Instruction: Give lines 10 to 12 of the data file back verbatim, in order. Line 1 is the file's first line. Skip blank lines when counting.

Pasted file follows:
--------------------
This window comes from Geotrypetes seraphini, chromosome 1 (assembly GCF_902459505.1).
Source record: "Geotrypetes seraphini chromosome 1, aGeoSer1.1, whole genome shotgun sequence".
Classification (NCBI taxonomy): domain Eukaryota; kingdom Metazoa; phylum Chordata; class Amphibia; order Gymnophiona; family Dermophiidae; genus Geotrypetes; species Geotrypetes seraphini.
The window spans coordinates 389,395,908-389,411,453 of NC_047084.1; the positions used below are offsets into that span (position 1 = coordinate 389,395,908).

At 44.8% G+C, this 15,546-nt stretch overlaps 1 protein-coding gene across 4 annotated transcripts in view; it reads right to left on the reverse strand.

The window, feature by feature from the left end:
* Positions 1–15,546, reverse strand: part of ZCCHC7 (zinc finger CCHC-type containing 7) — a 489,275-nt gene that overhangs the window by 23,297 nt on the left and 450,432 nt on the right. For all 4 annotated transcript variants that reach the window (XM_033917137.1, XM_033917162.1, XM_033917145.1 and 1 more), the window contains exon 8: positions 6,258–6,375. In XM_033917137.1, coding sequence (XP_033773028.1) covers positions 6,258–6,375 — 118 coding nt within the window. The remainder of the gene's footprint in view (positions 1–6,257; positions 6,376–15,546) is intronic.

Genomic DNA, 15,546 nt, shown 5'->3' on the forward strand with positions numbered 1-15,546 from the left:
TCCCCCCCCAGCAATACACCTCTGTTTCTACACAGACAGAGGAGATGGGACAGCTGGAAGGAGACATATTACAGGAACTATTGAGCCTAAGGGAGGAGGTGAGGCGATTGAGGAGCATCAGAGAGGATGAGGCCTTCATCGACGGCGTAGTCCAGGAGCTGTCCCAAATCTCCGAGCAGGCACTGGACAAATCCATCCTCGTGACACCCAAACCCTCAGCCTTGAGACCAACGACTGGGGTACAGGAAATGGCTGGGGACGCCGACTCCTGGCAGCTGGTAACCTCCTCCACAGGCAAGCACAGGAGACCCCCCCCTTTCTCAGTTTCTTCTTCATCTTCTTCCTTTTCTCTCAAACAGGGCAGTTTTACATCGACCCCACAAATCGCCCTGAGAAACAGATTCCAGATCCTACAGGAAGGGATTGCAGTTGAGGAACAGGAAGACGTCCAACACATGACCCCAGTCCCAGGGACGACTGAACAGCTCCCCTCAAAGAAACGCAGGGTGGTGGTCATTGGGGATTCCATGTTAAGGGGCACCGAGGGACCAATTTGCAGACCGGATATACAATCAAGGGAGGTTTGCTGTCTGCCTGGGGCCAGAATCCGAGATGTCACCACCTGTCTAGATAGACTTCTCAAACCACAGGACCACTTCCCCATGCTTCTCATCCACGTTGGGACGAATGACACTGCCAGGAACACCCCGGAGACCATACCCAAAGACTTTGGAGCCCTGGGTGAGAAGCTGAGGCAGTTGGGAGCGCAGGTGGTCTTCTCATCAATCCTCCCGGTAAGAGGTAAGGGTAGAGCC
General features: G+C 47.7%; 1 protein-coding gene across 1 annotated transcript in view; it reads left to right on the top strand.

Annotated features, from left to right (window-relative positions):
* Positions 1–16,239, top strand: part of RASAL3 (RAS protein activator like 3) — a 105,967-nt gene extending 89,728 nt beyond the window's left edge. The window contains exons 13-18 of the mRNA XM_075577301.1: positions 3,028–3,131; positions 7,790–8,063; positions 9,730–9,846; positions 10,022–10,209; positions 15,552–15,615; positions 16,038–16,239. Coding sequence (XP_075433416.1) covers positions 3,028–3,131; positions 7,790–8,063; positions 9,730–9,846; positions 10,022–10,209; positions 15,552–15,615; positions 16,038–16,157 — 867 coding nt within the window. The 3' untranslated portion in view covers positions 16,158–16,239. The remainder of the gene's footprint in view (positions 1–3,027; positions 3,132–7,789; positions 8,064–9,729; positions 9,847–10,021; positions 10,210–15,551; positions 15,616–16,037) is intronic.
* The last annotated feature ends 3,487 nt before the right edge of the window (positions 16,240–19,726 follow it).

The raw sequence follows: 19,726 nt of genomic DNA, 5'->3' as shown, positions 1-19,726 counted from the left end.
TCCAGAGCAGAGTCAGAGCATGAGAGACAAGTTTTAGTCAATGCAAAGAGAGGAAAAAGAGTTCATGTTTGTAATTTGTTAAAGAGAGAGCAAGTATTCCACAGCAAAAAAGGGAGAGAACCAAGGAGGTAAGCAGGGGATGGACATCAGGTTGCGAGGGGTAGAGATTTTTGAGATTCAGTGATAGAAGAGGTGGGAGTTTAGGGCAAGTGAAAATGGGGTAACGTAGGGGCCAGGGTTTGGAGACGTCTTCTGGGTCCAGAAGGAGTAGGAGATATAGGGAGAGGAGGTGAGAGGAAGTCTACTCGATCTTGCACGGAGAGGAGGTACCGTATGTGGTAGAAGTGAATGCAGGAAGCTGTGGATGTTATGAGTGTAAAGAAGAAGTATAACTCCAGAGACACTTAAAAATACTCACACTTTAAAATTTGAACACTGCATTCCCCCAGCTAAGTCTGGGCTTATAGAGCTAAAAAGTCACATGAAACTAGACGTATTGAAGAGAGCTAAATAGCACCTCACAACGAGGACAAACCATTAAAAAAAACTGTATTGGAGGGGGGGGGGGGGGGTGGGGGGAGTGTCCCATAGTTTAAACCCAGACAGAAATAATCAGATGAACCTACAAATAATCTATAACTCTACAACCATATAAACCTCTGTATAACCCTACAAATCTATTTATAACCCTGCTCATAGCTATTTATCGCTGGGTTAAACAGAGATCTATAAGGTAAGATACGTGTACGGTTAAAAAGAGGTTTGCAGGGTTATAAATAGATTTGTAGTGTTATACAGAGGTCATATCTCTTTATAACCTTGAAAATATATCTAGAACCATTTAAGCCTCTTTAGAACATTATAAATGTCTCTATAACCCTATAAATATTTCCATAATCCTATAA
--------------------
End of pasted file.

General features: G+C 47.7%; 1 protein-coding gene across 1 annotated transcript in view; it reads left to right on the top strand.

Annotated features, from left to right (window-relative positions):
* Positions 1–16,239, top strand: part of RASAL3 (RAS protein activator like 3) — a 105,967-nt gene extending 89,728 nt beyond the window's left edge. The window contains exons 13-18 of the mRNA XM_075577301.1: positions 3,028–3,131; positions 7,790–8,063; positions 9,730–9,846; positions 10,022–10,209; positions 15,552–15,615; positions 16,038–16,239. Coding sequence (XP_075433416.1) covers positions 3,028–3,131; positions 7,790–8,063; positions 9,730–9,846; positions 10,022–10,209; positions 15,552–15,615; positions 16,038–16,157 — 867 coding nt within the window. The 3' untranslated portion in view covers positions 16,158–16,239. The remainder of the gene's footprint in view (positions 1–3,027; positions 3,132–7,789; positions 8,064–9,729; positions 9,847–10,021; positions 10,210–15,551; positions 15,616–16,037) is intronic.